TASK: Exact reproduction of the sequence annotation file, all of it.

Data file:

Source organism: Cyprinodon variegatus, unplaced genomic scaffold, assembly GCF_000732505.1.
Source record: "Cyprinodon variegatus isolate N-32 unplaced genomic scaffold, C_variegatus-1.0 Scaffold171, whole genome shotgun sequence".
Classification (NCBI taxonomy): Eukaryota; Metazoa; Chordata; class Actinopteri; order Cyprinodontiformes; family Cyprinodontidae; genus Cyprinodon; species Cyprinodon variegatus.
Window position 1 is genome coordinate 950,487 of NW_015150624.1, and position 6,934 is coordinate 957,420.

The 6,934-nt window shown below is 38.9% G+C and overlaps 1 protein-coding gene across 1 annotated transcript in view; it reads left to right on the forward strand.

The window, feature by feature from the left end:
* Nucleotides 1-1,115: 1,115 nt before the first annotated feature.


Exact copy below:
Source organism: Cyprinodon variegatus, unplaced genomic scaffold, assembly GCF_000732505.1.
Source record: "Cyprinodon variegatus isolate N-32 unplaced genomic scaffold, C_variegatus-1.0 Scaffold171, whole genome shotgun sequence".
Classification (NCBI taxonomy): Eukaryota; Metazoa; Chordata; class Actinopteri; order Cyprinodontiformes; family Cyprinodontidae; genus Cyprinodon; species Cyprinodon variegatus.
Window position 1 is genome coordinate 950,487 of NW_015150624.1, and position 6,934 is coordinate 957,420.

The 6,934-nt window shown below is 38.9% G+C and overlaps 1 protein-coding gene across 1 annotated transcript in view; it reads left to right on the forward strand.

The window, feature by feature from the left end:
* Nucleotides 1-1,115: 1,115 nt before the first annotated feature.